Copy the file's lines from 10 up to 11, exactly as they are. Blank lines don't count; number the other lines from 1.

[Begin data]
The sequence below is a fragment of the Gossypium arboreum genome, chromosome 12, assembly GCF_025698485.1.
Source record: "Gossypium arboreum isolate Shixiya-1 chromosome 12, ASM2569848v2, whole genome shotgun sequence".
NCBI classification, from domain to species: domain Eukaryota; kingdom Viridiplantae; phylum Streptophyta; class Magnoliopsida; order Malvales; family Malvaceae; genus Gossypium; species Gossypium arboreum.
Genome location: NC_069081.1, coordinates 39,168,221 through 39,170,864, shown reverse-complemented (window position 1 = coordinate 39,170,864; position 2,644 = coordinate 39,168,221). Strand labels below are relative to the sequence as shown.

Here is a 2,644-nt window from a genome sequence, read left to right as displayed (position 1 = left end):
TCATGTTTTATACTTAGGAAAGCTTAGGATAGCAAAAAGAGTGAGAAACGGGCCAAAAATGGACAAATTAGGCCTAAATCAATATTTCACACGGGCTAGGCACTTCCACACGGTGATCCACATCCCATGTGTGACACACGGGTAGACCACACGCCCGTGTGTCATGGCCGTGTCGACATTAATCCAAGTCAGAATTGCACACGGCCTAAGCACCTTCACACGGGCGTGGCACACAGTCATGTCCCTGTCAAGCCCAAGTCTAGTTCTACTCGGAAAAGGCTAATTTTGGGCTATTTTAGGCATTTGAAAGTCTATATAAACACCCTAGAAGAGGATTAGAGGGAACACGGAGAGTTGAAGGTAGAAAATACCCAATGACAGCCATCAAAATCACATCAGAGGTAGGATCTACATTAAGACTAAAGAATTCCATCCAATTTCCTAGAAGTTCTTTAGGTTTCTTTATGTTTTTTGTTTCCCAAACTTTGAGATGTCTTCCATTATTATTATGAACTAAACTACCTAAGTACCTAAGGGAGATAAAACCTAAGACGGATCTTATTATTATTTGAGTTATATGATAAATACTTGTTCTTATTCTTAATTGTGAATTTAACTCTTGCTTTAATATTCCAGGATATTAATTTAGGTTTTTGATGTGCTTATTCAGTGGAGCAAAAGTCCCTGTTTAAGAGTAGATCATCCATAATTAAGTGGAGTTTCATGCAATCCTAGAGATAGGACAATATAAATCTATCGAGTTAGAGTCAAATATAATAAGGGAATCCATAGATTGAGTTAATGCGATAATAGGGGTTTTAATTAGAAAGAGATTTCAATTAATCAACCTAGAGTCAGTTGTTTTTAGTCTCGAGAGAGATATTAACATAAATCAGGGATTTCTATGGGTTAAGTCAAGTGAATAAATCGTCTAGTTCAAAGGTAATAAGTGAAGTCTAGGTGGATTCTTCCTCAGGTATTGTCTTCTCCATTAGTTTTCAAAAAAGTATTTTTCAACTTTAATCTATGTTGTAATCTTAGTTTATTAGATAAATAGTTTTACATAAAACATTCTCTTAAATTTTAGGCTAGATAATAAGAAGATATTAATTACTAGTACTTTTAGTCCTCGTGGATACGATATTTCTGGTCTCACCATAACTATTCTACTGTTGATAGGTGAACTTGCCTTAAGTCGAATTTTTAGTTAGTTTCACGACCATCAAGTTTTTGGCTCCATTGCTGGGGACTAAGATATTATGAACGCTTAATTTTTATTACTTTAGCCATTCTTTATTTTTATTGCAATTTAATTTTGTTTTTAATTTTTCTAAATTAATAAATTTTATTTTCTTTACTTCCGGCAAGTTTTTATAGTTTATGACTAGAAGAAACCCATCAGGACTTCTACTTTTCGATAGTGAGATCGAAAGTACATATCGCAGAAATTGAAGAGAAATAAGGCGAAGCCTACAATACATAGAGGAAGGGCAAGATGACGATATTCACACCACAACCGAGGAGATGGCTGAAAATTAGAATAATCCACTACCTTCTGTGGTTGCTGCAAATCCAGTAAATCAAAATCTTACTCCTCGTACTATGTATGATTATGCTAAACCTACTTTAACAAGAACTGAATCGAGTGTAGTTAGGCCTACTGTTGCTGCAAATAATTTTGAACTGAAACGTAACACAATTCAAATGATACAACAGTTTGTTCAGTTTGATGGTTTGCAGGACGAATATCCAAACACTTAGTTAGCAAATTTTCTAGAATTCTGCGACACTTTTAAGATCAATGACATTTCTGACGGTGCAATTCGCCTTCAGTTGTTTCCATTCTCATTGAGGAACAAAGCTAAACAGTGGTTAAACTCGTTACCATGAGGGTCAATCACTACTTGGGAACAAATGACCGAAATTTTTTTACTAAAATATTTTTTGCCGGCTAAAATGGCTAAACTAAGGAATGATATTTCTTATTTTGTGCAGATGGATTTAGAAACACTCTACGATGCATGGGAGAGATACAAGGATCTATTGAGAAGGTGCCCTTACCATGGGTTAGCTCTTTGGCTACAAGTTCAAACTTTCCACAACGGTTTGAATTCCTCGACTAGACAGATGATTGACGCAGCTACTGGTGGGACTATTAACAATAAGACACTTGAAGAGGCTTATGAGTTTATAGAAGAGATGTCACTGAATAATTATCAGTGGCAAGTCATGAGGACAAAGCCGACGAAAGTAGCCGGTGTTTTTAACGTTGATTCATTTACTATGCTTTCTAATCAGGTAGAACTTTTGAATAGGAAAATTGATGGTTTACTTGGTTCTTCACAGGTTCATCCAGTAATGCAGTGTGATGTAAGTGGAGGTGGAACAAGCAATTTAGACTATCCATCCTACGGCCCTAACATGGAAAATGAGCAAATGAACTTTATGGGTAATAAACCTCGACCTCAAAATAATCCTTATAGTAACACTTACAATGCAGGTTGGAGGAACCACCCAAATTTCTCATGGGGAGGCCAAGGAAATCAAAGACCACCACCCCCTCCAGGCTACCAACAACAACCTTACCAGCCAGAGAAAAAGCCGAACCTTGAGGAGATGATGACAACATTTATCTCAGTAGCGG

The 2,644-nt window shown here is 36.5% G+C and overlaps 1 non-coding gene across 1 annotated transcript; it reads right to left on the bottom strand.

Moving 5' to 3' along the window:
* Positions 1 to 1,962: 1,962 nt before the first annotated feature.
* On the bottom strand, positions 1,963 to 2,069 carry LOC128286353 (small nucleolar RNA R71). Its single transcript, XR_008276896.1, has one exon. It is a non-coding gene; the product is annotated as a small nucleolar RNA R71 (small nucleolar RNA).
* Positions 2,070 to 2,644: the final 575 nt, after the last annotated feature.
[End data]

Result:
* On the bottom strand, positions 1,963 to 2,069 carry LOC128286353 (small nucleolar RNA R71). Its single transcript, XR_008276896.1, has one exon. It is a non-coding gene; the product is annotated as a small nucleolar RNA R71 (small nucleolar RNA).
* Positions 2,070 to 2,644: the final 575 nt, after the last annotated feature.